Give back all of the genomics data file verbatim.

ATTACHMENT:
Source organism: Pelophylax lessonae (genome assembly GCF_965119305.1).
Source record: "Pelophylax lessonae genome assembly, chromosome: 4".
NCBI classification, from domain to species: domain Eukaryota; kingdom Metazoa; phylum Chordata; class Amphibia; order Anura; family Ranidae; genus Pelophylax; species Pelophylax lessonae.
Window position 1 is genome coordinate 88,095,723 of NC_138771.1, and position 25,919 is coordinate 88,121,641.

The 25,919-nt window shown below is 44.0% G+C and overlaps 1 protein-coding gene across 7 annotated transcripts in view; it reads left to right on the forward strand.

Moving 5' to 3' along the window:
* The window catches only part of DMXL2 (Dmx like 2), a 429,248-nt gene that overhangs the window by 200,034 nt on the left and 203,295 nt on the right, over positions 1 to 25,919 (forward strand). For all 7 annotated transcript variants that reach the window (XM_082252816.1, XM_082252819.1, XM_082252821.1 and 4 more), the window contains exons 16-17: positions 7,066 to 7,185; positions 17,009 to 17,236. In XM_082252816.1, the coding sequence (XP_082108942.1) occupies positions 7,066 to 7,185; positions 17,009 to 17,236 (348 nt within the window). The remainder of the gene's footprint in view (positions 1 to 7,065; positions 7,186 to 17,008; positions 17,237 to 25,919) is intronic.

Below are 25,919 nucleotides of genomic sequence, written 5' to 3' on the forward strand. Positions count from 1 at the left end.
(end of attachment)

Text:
Source organism: Pelophylax lessonae (genome assembly GCF_965119305.1).
Source record: "Pelophylax lessonae genome assembly, chromosome: 4".
NCBI classification, from domain to species: domain Eukaryota; kingdom Metazoa; phylum Chordata; class Amphibia; order Anura; family Ranidae; genus Pelophylax; species Pelophylax lessonae.
Window position 1 is genome coordinate 88,095,723 of NC_138771.1, and position 25,919 is coordinate 88,121,641.

The 25,919-nt window shown below is 44.0% G+C and overlaps 1 protein-coding gene across 7 annotated transcripts in view; it reads left to right on the forward strand.

Moving 5' to 3' along the window:
* The window catches only part of DMXL2 (Dmx like 2), a 429,248-nt gene that overhangs the window by 200,034 nt on the left and 203,295 nt on the right, over positions 1 to 25,919 (forward strand). For all 7 annotated transcript variants that reach the window (XM_082252816.1, XM_082252819.1, XM_082252821.1 and 4 more), the window contains exons 16-17: positions 7,066 to 7,185; positions 17,009 to 17,236. In XM_082252816.1, the coding sequence (XP_082108942.1) occupies positions 7,066 to 7,185; positions 17,009 to 17,236 (348 nt within the window). The remainder of the gene's footprint in view (positions 1 to 7,065; positions 7,186 to 17,008; positions 17,237 to 25,919) is intronic.

Below are 25,919 nucleotides of genomic sequence, written 5' to 3' on the forward strand. Positions count from 1 at the left end.